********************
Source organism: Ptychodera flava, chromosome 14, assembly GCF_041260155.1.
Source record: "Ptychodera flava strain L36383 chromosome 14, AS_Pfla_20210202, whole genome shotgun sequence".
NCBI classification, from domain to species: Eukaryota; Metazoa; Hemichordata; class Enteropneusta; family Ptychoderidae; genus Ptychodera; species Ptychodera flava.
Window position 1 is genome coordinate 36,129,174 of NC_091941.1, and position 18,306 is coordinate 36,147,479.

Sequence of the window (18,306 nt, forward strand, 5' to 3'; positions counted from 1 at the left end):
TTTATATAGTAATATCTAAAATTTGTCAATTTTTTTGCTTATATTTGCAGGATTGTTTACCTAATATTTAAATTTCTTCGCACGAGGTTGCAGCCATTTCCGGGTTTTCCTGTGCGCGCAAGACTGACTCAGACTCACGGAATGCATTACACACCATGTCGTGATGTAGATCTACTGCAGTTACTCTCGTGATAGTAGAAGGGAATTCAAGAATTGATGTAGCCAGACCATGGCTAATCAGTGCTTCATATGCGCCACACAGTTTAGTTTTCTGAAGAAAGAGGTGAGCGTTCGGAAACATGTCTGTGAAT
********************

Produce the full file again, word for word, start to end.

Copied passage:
Source organism: Ptychodera flava, chromosome 14, assembly GCF_041260155.1.
Source record: "Ptychodera flava strain L36383 chromosome 14, AS_Pfla_20210202, whole genome shotgun sequence".
NCBI classification, from domain to species: Eukaryota; Metazoa; Hemichordata; class Enteropneusta; family Ptychoderidae; genus Ptychodera; species Ptychodera flava.
Window position 1 is genome coordinate 36,129,174 of NC_091941.1, and position 18,306 is coordinate 36,147,479.

Sequence of the window (18,306 nt, forward strand, 5' to 3'; positions counted from 1 at the left end):
TTTATATAGTAATATCTAAAATTTGTCAATTTTTTTGCTTATATTTGCAGGATTGTTTACCTAATATTTAAATTTCTTCGCACGAGGTTGCAGCCATTTCCGGGTTTTCCTGTGCGCGCAAGACTGACTCAGACTCACGGAATGCATTACACACCATGTCGTGATGTAGATCTACTGCAGTTACTCTCGTGATAGTAGAAGGGAATTCAAGAATTGATGTAGCCAGACCATGGCTAATCAGTGCTTCATATGCGCCACACAGTTTAGTTTTCTGAAGAAAGAGGTGAGCGTTCGGAAACATGTCTGTGAAT